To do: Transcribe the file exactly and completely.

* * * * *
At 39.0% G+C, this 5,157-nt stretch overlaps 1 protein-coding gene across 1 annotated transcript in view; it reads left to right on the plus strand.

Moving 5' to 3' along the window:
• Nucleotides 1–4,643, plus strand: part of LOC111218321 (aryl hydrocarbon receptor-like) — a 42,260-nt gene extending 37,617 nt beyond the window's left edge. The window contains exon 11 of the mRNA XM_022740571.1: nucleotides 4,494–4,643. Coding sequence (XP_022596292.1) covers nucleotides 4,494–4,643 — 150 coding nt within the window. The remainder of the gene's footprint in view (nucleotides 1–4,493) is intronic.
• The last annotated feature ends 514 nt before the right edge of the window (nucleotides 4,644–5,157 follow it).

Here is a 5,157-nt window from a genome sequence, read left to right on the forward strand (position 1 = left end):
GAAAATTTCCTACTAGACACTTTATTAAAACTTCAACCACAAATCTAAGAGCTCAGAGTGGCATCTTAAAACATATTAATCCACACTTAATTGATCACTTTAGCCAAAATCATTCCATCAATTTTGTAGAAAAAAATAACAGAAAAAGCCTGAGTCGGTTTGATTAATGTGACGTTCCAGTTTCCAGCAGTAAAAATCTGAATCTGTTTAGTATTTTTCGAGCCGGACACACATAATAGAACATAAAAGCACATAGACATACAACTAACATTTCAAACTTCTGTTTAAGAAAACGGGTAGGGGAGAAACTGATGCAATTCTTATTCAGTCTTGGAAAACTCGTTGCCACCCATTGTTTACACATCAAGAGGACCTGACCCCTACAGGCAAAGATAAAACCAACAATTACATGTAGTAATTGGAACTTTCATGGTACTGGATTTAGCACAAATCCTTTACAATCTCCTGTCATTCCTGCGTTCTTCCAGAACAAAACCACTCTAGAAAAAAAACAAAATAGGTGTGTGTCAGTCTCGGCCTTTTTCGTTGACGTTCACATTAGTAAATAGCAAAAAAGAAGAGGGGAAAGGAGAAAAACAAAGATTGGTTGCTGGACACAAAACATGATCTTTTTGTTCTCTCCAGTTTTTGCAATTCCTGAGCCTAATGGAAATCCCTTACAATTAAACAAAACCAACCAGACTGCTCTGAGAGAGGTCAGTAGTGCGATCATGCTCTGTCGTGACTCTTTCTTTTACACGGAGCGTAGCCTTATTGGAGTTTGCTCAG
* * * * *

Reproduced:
At 39.0% G+C, this 5,157-nt stretch overlaps 1 protein-coding gene across 1 annotated transcript in view; it reads left to right on the plus strand.

Moving 5' to 3' along the window:
• Nucleotides 1–4,643, plus strand: part of LOC111218321 (aryl hydrocarbon receptor-like) — a 42,260-nt gene extending 37,617 nt beyond the window's left edge. The window contains exon 11 of the mRNA XM_022740571.1: nucleotides 4,494–4,643. Coding sequence (XP_022596292.1) covers nucleotides 4,494–4,643 — 150 coding nt within the window. The remainder of the gene's footprint in view (nucleotides 1–4,493) is intronic.
• The last annotated feature ends 514 nt before the right edge of the window (nucleotides 4,644–5,157 follow it).

Here is a 5,157-nt window from a genome sequence, read left to right on the forward strand (position 1 = left end):
GAAAATTTCCTACTAGACACTTTATTAAAACTTCAACCACAAATCTAAGAGCTCAGAGTGGCATCTTAAAACATATTAATCCACACTTAATTGATCACTTTAGCCAAAATCATTCCATCAATTTTGTAGAAAAAAATAACAGAAAAAGCCTGAGTCGGTTTGATTAATGTGACGTTCCAGTTTCCAGCAGTAAAAATCTGAATCTGTTTAGTATTTTTCGAGCCGGACACACATAATAGAACATAAAAGCACATAGACATACAACTAACATTTCAAACTTCTGTTTAAGAAAACGGGTAGGGGAGAAACTGATGCAATTCTTATTCAGTCTTGGAAAACTCGTTGCCACCCATTGTTTACACATCAAGAGGACCTGACCCCTACAGGCAAAGATAAAACCAACAATTACATGTAGTAATTGGAACTTTCATGGTACTGGATTTAGCACAAATCCTTTACAATCTCCTGTCATTCCTGCGTTCTTCCAGAACAAAACCACTCTAGAAAAAAAACAAAATAGGTGTGTGTCAGTCTCGGCCTTTTTCGTTGACGTTCACATTAGTAAATAGCAAAAAAGAAGAGGGGAAAGGAGAAAAACAAAGATTGGTTGCTGGACACAAAACATGATCTTTTTGTTCTCTCCAGTTTTTGCAATTCCTGAGCCTAATGGAAATCCCTTACAATTAAACAAAACCAACCAGACTGCTCTGAGAGAGGTCAGTAGTGCGATCATGCTCTGTCGTGACTCTTTCTTTTACACGGAGCGTAGCCTTATTGGAGTTTGCTCAG